The word we seems innocuous enough, but it seems debatable whether it helps a player psychologically in a decidedly individual sport to speak as though he’s a part of a team.
The debaters were Fox Sports analysts Paul Azinger and Brad Faxon, when the latter brought up Justin Thomas’ interview in the wake of his U.S. Open record-round of nine-under par 63 at Erin Hills.
“Justin Thomas in that interview with Shane Bacon said, ‘we.’ And I think that’s a common theme with a lot of players now,” Faxon said. “You hear Jordan Spieth and Rory McIlroy use, ‘we.’… Rickie [Fowler] as well.
“And You know [Thomas has] got his caddie Jimmy Johnson. He’s got his coach here, Matt Killen. He’s got his dad Mike here. He’s like the soothing guy in his team. And he’s also got Bob Rotella, his sports psychologist, who talks about keeping things simple and in the moment and acceptance. And that’s my favorite word for these players. Can you hit a shot and can you accept it and can you go on? So hard to do, especially on a course like this.”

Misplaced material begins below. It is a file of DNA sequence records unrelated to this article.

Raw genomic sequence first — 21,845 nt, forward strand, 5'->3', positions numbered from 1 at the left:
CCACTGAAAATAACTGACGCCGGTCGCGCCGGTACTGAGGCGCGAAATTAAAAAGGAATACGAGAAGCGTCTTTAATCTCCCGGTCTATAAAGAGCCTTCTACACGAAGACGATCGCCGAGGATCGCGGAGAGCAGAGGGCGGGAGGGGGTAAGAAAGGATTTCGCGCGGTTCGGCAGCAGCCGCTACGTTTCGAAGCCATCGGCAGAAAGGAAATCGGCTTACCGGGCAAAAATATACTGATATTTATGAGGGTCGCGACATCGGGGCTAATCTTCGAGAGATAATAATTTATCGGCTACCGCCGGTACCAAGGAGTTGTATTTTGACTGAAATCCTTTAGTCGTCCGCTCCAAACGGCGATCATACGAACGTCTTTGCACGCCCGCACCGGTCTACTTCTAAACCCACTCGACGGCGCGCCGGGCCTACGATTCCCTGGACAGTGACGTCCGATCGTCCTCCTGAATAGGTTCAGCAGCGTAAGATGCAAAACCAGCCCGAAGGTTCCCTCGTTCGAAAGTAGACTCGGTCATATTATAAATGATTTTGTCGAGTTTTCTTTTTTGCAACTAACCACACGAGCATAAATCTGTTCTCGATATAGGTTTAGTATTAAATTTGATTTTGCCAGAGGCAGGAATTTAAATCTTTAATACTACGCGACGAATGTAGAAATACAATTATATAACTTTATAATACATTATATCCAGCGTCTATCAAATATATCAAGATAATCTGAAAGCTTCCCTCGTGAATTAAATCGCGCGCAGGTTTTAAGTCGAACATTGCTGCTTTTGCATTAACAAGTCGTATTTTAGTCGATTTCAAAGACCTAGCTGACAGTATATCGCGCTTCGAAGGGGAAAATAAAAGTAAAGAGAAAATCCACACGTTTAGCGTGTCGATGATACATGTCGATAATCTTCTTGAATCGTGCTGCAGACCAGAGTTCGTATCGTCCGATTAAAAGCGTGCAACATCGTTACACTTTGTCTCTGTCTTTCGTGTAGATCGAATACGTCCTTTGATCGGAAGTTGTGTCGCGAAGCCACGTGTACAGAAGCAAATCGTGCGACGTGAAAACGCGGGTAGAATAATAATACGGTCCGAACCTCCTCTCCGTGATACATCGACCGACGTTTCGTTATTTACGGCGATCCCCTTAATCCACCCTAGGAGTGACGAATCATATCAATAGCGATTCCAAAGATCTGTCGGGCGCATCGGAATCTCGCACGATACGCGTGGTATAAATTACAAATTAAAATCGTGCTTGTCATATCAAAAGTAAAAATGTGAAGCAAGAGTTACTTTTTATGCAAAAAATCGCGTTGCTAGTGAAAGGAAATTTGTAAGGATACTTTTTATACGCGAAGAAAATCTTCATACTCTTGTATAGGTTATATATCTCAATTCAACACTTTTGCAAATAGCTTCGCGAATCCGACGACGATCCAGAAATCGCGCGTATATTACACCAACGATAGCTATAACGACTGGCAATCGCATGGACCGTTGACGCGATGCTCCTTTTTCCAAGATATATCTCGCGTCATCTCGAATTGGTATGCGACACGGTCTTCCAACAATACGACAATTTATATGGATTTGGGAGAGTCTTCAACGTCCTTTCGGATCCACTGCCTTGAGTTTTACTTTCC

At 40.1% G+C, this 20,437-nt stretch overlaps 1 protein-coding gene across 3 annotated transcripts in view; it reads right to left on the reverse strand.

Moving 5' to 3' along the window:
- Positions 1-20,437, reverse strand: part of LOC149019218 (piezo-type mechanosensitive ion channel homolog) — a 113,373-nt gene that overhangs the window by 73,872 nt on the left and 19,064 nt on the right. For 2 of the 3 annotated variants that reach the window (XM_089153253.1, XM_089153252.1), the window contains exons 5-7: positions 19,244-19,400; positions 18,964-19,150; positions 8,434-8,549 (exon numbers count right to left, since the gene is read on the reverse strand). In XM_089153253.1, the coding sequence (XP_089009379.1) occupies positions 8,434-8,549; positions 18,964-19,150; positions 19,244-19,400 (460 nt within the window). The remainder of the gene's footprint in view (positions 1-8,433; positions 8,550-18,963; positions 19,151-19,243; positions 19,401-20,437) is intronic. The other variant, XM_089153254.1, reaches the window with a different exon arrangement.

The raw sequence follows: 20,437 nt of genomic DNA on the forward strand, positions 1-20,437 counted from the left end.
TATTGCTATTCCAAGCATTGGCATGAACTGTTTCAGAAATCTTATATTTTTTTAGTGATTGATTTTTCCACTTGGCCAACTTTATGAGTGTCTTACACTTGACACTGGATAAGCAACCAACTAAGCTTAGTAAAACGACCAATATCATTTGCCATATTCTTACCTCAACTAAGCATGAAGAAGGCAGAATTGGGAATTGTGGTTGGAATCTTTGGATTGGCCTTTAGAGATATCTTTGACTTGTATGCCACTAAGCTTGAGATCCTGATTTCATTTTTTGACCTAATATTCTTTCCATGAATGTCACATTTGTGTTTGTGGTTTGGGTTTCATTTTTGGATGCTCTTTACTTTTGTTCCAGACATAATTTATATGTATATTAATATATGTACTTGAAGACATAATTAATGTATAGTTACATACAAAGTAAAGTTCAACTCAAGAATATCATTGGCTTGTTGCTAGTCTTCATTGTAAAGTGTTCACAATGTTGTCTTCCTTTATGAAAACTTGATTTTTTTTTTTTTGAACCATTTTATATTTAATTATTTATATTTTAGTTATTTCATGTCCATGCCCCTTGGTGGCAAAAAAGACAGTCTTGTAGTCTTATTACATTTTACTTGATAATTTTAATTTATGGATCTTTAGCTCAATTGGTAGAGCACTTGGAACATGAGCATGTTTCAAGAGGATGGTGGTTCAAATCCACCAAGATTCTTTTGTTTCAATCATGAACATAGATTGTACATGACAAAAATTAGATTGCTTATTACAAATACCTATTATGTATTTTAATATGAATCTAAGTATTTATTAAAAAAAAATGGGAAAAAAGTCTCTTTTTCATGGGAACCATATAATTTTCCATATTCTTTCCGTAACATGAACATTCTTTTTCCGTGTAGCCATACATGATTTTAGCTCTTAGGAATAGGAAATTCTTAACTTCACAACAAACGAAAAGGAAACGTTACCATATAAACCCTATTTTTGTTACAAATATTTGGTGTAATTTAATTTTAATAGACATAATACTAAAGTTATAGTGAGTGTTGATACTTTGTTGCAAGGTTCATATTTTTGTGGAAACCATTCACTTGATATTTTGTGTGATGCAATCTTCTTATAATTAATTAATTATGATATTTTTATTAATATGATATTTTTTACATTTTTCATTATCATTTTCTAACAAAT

“This ‘we' thing,” Azinger said, shaking his head, “it’s like humility on steroids. I get it. They’ve got their entourage and they’ve got their team and all that. But we aren’t hitting 3-woods 299 yards in the air. He is.”
“But that’s a way for players to defect the pressure,” Faxon replied, “to take pressure off themselves. They feel it’s a group project here. I think it’s a good way to go. They all have a lot of people helping them out.”
The last words went to Azinger, and they were good ones.
“We aren’t losing any sleep tonight. He is. We’ll see what happens.”